Rough Riders: Battle On Over Unrelated Policy In Spending Bills

So-called budget "riders" which Republicans are attempting to impose include rollbacks of environmental regulation.

When is a fight over spending bills not about the spending?

When the battle actually is over attempts to inject unrelated conservative abortion, environmental, and other policies into must-pass legislation to keep the federal government open for business.

That’s just what’s happening now as environmental groups and others have begun to push back against Republicans who once again want to add so-called policy “riders” onto pending budget bills.

Lawmakers still must approve legislation to approve spending for most of the federal government, including the military, environmental programs, and more.

The Obama administration itself is against these riders, which Republicans are using as a back-door means to roll back regulations and enact conservative social policy.

“I haven’t seen the clear movement away from the riders that we’re going to need to see,” White House budget director Jack Lew was quoted as saying. “These issues kind of keep coming back up.”

Environmental riders reportedly include a measure which would prevent the Environmental Protection Agency (EPA) from being able to exercise its current authority to regulate the emissions which are blamed for climate change.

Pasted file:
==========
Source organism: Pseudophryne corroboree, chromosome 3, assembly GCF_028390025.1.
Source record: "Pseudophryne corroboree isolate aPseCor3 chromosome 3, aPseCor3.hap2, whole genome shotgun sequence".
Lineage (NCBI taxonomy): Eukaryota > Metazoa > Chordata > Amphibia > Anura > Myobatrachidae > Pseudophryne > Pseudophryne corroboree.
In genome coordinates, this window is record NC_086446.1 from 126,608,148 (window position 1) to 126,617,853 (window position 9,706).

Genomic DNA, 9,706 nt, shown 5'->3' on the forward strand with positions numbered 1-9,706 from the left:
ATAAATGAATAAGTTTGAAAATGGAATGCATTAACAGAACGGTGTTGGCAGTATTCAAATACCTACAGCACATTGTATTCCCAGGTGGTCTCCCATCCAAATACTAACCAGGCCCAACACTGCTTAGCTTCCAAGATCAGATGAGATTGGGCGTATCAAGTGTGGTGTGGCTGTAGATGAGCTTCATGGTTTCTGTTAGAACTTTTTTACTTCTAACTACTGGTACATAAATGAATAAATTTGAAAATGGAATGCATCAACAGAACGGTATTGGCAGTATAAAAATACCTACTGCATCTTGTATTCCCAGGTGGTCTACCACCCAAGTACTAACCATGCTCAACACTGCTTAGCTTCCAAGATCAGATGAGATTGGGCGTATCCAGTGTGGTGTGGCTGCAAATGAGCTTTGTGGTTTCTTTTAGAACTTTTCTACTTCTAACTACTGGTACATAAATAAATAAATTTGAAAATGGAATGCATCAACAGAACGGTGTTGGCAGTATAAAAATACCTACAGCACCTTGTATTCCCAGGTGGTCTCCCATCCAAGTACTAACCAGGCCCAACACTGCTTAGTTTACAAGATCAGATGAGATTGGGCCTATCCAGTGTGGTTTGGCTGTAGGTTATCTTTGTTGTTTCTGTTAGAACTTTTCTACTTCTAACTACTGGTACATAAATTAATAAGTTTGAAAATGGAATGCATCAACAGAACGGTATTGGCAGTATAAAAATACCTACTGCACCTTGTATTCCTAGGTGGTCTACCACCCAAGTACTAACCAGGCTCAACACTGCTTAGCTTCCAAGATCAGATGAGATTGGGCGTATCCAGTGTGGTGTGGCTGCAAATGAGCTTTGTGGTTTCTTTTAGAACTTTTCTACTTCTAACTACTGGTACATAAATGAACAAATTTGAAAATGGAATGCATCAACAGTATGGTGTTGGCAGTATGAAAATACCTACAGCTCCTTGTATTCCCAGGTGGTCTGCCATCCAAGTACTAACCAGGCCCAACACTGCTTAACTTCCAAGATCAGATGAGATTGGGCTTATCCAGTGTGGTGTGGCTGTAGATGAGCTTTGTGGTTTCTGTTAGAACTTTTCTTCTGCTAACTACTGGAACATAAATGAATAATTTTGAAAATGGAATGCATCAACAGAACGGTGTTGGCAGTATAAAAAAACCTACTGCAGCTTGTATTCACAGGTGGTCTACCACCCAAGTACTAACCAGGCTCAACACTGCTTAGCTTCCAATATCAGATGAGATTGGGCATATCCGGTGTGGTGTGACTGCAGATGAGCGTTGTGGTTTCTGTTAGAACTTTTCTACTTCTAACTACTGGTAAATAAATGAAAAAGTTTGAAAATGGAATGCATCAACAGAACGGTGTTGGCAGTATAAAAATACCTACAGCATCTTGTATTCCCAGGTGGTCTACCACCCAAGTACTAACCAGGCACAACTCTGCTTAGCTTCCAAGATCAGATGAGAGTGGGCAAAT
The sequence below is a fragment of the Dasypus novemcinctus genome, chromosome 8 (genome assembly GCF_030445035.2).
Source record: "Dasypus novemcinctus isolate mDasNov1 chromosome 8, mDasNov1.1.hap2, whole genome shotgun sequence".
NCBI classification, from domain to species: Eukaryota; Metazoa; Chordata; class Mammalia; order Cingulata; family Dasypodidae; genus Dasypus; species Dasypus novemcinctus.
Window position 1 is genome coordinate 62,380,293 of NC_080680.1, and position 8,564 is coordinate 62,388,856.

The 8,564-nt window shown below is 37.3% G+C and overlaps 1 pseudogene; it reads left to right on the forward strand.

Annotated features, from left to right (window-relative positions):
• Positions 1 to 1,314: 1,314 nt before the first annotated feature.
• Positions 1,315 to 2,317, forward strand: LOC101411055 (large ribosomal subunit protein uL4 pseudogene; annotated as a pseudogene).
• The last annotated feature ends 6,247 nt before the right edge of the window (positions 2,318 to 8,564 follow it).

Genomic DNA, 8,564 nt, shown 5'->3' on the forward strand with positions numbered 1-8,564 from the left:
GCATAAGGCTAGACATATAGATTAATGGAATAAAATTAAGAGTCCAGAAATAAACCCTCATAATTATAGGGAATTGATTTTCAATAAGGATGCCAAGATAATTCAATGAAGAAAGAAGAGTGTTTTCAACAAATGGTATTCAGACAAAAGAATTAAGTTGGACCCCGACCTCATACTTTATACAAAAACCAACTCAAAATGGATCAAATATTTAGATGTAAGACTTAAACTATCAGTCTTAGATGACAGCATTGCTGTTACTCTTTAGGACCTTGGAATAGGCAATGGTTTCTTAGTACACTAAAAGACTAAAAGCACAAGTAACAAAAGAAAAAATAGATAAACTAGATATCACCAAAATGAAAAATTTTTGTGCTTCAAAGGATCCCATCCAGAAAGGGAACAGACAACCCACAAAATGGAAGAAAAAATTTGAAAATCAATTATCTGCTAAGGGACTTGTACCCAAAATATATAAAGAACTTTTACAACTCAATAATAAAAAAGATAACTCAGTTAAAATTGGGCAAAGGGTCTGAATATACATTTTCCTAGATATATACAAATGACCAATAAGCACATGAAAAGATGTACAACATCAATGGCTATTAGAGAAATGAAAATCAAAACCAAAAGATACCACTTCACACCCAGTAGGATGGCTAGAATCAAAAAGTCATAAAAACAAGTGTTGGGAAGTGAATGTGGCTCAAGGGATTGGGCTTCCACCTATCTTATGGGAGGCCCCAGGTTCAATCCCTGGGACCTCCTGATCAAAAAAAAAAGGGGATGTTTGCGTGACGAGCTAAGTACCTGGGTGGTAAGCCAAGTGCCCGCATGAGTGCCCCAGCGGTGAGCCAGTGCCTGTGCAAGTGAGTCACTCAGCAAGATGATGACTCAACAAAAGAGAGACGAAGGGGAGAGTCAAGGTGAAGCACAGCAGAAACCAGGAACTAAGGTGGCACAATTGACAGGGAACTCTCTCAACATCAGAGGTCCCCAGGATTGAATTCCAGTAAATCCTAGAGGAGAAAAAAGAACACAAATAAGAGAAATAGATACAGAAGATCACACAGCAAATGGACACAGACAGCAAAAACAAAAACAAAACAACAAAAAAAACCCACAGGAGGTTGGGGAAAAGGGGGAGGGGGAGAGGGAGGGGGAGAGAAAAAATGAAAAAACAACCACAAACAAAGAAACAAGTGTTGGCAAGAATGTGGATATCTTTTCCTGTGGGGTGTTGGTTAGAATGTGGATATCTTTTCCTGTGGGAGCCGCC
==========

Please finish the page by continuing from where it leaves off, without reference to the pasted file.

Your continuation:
“At a time when Congress should be working to complete its long-delayed work to fund the government and extend expiring tax provisions, there is no excuse for making the process more difficult by saddling these bills with unpopular provisions that would damage health and the environment,” a coalition of environmental groups write in a letter sent to the Democratic and Republican leaders of both houses of Congress.

Injecting such riders into spending bills is nothing new.

Just earlier this year, Republicans nearly forced a government shutdown — not over the level of spending, but over policy riders like one to defund Planned Parenthood. The GOP lost that fight at the eleventh hour.

“These riders, like the many others being discussed, would not save taxpayers a dime or alter tax policy, but they would do real damage to health and the environment, and they have not received the scrutiny they require, or they have already been defeated in one chamber,” the environmental groups say of the number of anti-environmental riders Republicans are trying to force. “Congress should be spending its time trying to conclude the work it needs to complete by the end of the year, not using deadlines as an excuse to kill safeguards on which the public relies.”


Scott Nance is the editor and publisher of the news site The Washington Current. He has covered Congress and the federal government for more than a decade.

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